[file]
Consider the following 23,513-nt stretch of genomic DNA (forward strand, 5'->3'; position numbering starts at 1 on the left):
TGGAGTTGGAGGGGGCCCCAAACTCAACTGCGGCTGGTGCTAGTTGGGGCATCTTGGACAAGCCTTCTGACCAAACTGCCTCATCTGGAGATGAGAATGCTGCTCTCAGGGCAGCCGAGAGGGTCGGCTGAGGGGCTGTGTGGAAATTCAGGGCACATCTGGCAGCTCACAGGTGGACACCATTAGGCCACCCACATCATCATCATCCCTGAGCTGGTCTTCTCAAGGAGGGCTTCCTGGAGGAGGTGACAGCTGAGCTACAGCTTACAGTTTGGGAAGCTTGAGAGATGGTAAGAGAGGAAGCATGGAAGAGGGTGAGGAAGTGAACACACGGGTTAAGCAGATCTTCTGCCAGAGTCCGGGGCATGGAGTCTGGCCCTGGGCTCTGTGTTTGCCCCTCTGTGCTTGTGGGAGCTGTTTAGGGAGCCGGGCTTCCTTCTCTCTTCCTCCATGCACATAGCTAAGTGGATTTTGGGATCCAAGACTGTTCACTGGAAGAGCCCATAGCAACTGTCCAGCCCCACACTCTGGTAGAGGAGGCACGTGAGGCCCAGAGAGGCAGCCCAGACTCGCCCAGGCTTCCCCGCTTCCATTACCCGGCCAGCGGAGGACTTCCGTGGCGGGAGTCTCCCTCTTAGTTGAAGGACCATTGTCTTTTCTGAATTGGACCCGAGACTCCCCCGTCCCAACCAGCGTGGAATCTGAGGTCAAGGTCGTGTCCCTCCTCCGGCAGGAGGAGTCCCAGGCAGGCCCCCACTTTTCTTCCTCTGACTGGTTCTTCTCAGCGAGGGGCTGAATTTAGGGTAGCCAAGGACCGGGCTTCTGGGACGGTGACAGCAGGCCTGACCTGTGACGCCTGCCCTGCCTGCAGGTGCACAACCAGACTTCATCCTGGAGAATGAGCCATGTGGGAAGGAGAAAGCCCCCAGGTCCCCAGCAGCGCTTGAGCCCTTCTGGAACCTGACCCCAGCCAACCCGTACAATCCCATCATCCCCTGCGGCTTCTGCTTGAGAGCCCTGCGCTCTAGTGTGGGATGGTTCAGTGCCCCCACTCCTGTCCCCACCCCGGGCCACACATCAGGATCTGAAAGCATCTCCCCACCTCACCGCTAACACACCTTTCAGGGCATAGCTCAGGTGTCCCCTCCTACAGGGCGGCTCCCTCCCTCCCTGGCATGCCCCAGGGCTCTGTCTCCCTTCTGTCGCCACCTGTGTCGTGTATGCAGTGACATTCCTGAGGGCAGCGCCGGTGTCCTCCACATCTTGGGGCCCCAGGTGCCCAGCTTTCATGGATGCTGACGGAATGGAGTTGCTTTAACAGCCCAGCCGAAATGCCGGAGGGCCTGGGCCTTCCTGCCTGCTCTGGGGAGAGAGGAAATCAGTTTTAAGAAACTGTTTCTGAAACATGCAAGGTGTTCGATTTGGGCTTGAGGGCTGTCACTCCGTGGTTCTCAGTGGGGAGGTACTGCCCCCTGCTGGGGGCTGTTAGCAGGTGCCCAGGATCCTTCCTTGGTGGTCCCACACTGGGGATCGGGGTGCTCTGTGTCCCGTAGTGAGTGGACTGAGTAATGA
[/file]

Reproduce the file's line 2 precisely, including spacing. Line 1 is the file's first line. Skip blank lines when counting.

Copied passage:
TGGAGTTGGAGGGGGCCCCAAACTCAACTGCGGCTGGTGCTAGTTGGGGCATCTTGGACAAGCCTTCTGACCAAACTGCCTCATCTGGAGATGAGAATGCTGCTCTCAGGGCAGCCGAGAGGGTCGGCTGAGGGGCTGTGTGGAAATTCAGGGCACATCTGGCAGCTCACAGGTGGACACCATTAGGCCACCCACATCATCATCATCCCTGAGCTGGTCTTCTCAAGGAGGGCTTCCTGGAGGAGGTGACAGCTGAGCTACAGCTTACAGTTTGGGAAGCTTGAGAGATGGTAAGAGAGGAAGCATGGAAGAGGGTGAGGAAGTGAACACACGGGTTAAGCAGATCTTCTGCCAGAGTCCGGGGCATGGAGTCTGGCCCTGGGCTCTGTGTTTGCCCCTCTGTGCTTGTGGGAGCTGTTTAGGGAGCCGGGCTTCCTTCTCTCTTCCTCCATGCACATAGCTAAGTGGATTTTGGGATCCAAGACTGTTCACTGGAAGAGCCCATAGCAACTGTCCAGCCCCACACTCTGGTAGAGGAGGCACGTGAGGCCCAGAGAGGCAGCCCAGACTCGCCCAGGCTTCCCCGCTTCCATTACCCGGCCAGCGGAGGACTTCCGTGGCGGGAGTCTCCCTCTTAGTTGAAGGACCATTGTCTTTTCTGAATTGGACCCGAGACTCCCCCGTCCCAACCAGCGTGGAATCTGAGGTCAAGGTCGTGTCCCTCCTCCGGCAGGAGGAGTCCCAGGCAGGCCCCCACTTTTCTTCCTCTGACTGGTTCTTCTCAGCGAGGGGCTGAATTTAGGGTAGCCAAGGACCGGGCTTCTGGGACGGTGACAGCAGGCCTGACCTGTGACGCCTGCCCTGCCTGCAGGTGCACAACCAGACTTCATCCTGGAGAATGAGCCATGTGGGAAGGAGAAAGCCCCCAGGTCCCCAGCAGCGCTTGAGCCCTTCTGGAACCTGACCCCAGCCAACCCGTACAATCCCATCATCCCCTGCGGCTTCTGCTTGAGAGCCCTGCGCTCTAGTGTGGGATGGTTCAGTGCCCCCACTCCTGTCCCCACCCCGGGCCACACATCAGGATCTGAAAGCATCTCCCCACCTCACCGCTAACACACCTTTCAGGGCATAGCTCAGGTGTCCCCTCCTACAGGGCGGCTCCCTCCCTCCCTGGCATGCCCCAGGGCTCTGTCTCCCTTCTGTCGCCACCTGTGTCGTGTATGCAGTGACATTCCTGAGGGCAGCGCCGGTGTCCTCCACATCTTGGGGCCCCAGGTGCCCAGCTTTCATGGATGCTGACGGAATGGAGTTGCTTTAACAGCCCAGCCGAAATGCCGGAGGGCCTGGGCCTTCCTGCCTGCTCTGGGGAGAGAGGAAATCAGTTTTAAGAAACTGTTTCTGAAACATGCAAGGTGTTCGATTTGGGCTTGAGGGCTGTCACTCCGTGGTTCTCAGTGGGGAGGTACTGCCCCCTGCTGGGGGCTGTTAGCAGGTGCCCAGGATCCTTCCTTGGTGGTCCCACACTGGGGATCGGGGTGCTCTGTGTCCCGTAGTGAGTGGACTGAGTAATGA